Did I mention that I'm running a marathon or ultra-marathon every month in 2011? (hopefully) This was my March run. A loosely organized group of fewer than 15 folks showed up to do an out-and-back from the Linwood parking area down to the Kings Mountain Parks in South Carolina. I didn't run as fast as last year at Crowders. It was a lot of fun. I was especially proud of Jinnie running a super strong 20 miles with me. Then she waited for me at the finish. I thought about cutting the run short. The steps up to the top of Crowders were awful. But I'm glad I finished what I started.

March 19 - Shamrock 4 Miler
This is the first race of the Run For Your Life Grand Prix. I felt worn out all week after Crowders. My goal was to run respectably at Shamrock only 7 days later. I think I accomplished that. Some may disagree. Definitely, I could train harder. But I'm comfortable with my running routine. Maybe someday I will go "all in". Maybe I'm scared to do that. Anyway, I would have loved to run 6:00 pace. But I missed it, and finished the 4 Miler in 24:17. At least it was faster than last year's Shamrock race.

March 26 - Charlotte Running Club World Record 100 x 5K
This was our effort to set the world record for 100 people running consecutive 5K's, on a track. It was a relay race. We smashed the record. My stated goal was to run 18:40. But I gutted out 18:39.1. I could go on and on and on about what a great experience this was. We ran in the rain. We ran in cold. We ran at night. We ran and ran and ran. I'm glad that Ben convinced me to participate. Kudos to all in the Charlotte Running Club.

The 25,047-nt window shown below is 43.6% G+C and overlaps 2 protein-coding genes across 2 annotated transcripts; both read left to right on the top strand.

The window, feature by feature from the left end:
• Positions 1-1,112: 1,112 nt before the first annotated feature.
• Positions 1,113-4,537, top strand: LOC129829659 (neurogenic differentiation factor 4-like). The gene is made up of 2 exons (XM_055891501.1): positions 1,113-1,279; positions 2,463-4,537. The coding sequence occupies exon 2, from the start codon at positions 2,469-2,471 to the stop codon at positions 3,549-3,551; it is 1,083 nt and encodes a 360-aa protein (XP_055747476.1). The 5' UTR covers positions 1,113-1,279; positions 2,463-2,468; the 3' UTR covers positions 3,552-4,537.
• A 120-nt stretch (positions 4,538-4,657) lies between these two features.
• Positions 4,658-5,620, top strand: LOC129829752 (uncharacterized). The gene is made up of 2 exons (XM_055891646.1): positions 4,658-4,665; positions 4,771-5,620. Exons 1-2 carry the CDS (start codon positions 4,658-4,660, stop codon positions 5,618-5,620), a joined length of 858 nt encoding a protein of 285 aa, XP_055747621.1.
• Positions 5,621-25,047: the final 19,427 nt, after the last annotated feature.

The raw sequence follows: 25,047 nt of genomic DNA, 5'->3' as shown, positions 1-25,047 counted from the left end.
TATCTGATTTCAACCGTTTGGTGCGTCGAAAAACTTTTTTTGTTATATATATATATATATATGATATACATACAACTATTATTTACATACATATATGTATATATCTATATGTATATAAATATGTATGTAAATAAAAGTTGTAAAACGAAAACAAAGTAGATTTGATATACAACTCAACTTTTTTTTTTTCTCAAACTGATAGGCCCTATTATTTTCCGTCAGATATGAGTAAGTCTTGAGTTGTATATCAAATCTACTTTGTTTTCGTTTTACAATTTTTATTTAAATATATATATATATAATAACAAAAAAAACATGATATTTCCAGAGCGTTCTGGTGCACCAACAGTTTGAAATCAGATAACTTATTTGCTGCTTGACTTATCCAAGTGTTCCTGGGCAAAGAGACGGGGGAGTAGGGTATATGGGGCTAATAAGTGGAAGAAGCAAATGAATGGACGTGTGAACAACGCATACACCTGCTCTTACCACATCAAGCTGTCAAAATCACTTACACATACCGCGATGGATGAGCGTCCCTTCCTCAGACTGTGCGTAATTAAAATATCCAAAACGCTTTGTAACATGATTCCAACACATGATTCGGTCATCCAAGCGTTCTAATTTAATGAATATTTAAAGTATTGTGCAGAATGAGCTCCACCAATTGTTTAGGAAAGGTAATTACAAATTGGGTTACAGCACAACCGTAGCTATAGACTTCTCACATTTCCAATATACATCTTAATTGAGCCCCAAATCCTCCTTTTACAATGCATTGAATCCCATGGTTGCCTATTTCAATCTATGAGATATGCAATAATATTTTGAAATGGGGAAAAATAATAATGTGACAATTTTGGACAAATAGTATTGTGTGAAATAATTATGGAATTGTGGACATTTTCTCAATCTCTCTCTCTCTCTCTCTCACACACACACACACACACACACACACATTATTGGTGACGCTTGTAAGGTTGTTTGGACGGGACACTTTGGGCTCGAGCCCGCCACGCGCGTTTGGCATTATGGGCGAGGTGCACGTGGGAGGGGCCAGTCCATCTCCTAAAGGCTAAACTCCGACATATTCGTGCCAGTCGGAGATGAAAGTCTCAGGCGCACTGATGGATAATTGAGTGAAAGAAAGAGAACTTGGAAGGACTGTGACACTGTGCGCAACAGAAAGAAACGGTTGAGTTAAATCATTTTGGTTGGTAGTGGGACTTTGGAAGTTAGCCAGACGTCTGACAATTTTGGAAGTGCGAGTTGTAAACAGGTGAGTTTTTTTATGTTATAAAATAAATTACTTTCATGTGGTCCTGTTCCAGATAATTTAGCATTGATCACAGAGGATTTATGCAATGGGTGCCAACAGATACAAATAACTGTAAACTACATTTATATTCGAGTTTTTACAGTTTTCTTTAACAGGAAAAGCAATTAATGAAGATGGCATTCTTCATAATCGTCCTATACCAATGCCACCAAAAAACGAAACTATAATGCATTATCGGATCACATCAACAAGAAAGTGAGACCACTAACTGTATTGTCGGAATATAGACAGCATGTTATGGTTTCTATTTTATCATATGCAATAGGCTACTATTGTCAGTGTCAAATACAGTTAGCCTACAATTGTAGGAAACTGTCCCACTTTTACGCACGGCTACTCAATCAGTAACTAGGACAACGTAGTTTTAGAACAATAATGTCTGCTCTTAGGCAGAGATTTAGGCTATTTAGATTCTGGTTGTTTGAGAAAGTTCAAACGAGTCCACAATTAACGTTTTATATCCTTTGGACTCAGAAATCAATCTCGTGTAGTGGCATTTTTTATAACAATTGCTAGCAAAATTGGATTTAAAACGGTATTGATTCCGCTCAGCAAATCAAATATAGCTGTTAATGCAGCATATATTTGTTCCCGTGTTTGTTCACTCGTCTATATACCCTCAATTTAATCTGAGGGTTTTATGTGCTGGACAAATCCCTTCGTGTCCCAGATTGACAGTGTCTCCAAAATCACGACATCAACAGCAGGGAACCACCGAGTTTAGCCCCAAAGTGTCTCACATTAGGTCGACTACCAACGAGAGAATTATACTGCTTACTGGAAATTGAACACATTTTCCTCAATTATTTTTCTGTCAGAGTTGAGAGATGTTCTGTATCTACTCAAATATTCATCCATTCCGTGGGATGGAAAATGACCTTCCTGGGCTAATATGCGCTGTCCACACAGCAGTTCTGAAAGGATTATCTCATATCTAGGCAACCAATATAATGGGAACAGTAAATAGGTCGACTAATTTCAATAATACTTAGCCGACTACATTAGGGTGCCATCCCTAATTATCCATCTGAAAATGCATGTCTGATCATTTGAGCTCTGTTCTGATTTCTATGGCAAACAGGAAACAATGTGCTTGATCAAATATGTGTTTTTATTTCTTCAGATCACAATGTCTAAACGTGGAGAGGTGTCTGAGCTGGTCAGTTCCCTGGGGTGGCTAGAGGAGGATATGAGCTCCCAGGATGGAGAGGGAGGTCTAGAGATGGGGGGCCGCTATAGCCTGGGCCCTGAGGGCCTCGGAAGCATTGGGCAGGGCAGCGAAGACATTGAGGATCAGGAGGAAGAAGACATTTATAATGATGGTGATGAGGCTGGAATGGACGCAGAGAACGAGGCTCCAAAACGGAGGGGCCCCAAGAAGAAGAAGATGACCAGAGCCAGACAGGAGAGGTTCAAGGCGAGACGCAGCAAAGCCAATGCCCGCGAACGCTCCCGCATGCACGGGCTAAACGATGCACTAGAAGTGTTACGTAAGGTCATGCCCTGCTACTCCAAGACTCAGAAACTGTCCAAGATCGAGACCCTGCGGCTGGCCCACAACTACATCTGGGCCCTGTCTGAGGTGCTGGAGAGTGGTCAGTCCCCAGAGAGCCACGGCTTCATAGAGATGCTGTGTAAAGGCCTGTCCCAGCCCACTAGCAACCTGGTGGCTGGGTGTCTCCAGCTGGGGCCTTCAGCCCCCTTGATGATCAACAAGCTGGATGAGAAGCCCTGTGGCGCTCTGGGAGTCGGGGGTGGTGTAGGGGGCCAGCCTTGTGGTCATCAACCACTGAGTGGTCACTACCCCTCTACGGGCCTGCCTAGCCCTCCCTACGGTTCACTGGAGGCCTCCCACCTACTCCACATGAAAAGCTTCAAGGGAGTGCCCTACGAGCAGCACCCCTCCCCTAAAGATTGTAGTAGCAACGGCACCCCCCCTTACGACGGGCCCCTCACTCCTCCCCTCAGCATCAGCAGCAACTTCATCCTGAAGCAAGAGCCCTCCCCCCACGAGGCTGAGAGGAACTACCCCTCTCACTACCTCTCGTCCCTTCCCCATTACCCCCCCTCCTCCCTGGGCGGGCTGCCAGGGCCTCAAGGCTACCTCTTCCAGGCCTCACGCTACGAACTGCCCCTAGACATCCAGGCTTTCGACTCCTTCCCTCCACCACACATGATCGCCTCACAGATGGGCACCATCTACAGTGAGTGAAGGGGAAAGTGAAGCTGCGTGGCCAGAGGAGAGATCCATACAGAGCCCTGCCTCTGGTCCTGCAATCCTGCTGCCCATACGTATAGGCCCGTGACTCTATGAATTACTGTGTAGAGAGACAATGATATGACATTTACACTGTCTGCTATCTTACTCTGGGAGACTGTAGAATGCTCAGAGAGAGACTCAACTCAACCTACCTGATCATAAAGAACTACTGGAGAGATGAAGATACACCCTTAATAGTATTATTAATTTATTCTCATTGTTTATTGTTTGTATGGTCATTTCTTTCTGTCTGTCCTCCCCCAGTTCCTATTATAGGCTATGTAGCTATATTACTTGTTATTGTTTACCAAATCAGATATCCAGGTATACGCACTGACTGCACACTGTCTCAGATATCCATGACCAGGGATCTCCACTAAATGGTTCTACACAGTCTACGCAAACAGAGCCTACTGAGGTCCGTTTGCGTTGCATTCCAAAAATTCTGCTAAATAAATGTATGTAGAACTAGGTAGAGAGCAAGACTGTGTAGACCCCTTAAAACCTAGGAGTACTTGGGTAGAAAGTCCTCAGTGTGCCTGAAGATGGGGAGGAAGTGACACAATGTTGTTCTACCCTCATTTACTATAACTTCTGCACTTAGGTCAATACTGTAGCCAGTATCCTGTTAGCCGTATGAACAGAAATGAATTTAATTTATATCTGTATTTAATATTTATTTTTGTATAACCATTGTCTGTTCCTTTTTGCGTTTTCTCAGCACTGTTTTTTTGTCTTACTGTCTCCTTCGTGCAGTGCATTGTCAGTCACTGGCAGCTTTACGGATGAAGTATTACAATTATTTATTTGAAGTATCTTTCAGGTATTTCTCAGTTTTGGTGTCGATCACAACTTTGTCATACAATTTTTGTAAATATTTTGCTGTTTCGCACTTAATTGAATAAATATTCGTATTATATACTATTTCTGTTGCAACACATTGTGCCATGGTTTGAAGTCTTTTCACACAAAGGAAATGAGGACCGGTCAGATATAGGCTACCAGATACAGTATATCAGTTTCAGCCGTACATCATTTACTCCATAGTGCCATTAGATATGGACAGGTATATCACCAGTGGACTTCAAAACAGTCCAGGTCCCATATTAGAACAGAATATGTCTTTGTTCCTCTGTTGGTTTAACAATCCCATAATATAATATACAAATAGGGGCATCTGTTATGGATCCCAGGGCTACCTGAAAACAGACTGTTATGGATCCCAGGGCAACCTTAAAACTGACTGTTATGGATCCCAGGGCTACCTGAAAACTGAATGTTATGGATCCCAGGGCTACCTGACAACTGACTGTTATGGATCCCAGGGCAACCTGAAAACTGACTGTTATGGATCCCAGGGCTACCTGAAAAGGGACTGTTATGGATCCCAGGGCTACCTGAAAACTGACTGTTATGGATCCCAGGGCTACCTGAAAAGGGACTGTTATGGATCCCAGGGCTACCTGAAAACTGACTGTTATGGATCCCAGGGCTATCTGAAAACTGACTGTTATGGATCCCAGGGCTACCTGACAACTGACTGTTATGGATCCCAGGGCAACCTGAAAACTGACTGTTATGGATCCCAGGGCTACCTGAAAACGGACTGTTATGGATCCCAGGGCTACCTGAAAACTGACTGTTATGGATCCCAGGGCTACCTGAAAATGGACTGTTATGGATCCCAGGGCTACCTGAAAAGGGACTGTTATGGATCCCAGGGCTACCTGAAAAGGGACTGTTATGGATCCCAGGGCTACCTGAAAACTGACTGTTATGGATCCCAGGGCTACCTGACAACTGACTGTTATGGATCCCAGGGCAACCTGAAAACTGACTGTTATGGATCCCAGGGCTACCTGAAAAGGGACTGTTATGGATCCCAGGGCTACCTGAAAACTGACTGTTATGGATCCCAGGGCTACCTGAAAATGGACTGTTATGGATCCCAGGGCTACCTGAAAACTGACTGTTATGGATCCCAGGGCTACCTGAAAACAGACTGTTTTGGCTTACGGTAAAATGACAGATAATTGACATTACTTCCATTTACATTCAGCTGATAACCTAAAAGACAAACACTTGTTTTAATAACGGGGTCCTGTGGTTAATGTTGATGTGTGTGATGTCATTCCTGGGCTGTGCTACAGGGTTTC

April 1 - April Fools Day 5K
This is an annual crazy race in Albemarle. Peter at Vac & Dash is a great dude. I like to run in his races when I can. If you can't shop at TrySports, shop at Vac & Dash. I do both. I hoped that I might win. When I didn't see Bill, I thought I might have a shot. But alas, 'twas not to be. Second place, but I got a huge bowling trophy. And I went through a bouncy obstacle course at the finish. And no Stans were harmed by water balloon throwing Stanly County kids during the completion of this race. Kids in Stanly County just can't thrown straight. For the second year in a row, they all missed me. I must be fast.

I don't want to go back and edit much of what I write here, so don't expect anything impressive.